Classical liberalism focuses on individual freedom; contemporary liberalism focuses more on social infrastructure and an expanded definition of human rights. Liberalism is considered the standard left-wing position in the United States. However, it is considered more right-wing in some nations.
Before the 20th century, the definition of liberal was similar to modern libertarianism. There was a strong emphasis on industry, which created many of the jobs at the time, and on human rights. However, liberals were not as opposed to regulations as libertarians, and they were not opposed to somewhat large governments.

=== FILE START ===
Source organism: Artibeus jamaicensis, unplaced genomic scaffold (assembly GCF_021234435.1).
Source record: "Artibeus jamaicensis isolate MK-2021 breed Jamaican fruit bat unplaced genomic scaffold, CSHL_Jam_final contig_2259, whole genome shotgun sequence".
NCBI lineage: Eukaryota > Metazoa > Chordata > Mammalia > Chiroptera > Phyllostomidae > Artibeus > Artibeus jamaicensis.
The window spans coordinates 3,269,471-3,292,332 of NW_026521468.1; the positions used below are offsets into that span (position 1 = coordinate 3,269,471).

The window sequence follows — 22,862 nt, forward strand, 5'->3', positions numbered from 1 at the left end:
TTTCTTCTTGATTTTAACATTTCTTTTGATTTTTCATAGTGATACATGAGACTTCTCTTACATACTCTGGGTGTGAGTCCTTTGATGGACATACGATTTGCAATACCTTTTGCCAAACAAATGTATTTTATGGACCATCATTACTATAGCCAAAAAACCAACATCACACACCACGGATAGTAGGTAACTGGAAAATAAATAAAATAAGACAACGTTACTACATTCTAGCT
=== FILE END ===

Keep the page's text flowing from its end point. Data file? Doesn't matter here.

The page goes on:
Through the years, liberalism changed to take on some aspects of socialism. In addition, liberals spoke out on a wider range of what they considered to be human rights. Liberal activism led to women being given the right to vote, and liberals campaigned for stronger worker unions to improve job safety. This new liberalism placed less of an emphasis on industry.
In the middle of the 20th century, liberalism changed again, and many embraced what some call "new liberalism." The civil rights movement in the United States and radical politics in the 1960s encouraged a new brand of thinking. Environmental policy became a top issue, and many liberals made anti-war policies a part of their political philosophy.